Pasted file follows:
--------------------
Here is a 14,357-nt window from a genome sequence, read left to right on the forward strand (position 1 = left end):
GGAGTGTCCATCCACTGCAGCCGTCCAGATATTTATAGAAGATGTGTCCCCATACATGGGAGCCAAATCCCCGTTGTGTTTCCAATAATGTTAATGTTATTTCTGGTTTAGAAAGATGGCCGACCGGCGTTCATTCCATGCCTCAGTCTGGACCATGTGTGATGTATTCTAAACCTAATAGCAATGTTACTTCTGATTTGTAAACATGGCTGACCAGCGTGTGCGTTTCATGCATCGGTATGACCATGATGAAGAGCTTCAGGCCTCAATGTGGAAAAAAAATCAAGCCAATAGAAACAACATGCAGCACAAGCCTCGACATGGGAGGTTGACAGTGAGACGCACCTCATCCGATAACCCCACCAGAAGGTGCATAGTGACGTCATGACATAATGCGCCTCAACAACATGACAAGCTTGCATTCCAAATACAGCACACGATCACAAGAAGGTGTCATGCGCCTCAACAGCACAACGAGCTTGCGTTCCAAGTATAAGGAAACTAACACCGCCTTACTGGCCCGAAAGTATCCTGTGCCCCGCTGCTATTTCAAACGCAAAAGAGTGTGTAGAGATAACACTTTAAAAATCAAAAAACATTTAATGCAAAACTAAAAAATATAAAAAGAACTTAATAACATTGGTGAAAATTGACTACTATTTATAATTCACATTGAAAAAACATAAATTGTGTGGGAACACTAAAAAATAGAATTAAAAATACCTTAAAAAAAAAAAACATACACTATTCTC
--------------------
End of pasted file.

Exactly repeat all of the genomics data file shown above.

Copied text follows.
Here is a 14,357-nt window from a genome sequence, read left to right on the forward strand (position 1 = left end):
GGAGTGTCCATCCACTGCAGCCGTCCAGATATTTATAGAAGATGTGTCCCCATACATGGGAGCCAAATCCCCGTTGTGTTTCCAATAATGTTAATGTTATTTCTGGTTTAGAAAGATGGCCGACCGGCGTTCATTCCATGCCTCAGTCTGGACCATGTGTGATGTATTCTAAACCTAATAGCAATGTTACTTCTGATTTGTAAACATGGCTGACCAGCGTGTGCGTTTCATGCATCGGTATGACCATGATGAAGAGCTTCAGGCCTCAATGTGGAAAAAAAATCAAGCCAATAGAAACAACATGCAGCACAAGCCTCGACATGGGAGGTTGACAGTGAGACGCACCTCATCCGATAACCCCACCAGAAGGTGCATAGTGACGTCATGACATAATGCGCCTCAACAACATGACAAGCTTGCATTCCAAATACAGCACACGATCACAAGAAGGTGTCATGCGCCTCAACAGCACAACGAGCTTGCGTTCCAAGTATAAGGAAACTAACACCGCCTTACTGGCCCGAAAGTATCCTGTGCCCCGCTGCTATTTCAAACGCAAAAGAGTGTGTAGAGATAACACTTTAAAAATCAAAAAACATTTAATGCAAAACTAAAAAATATAAAAAGAACTTAATAACATTGGTGAAAATTGACTACTATTTATAATTCACATTGAAAAAACATAAATTGTGTGGGAACACTAAAAAATAGAATTAAAAATACCTTAAAAAAAAAAAACATACACTATTCTC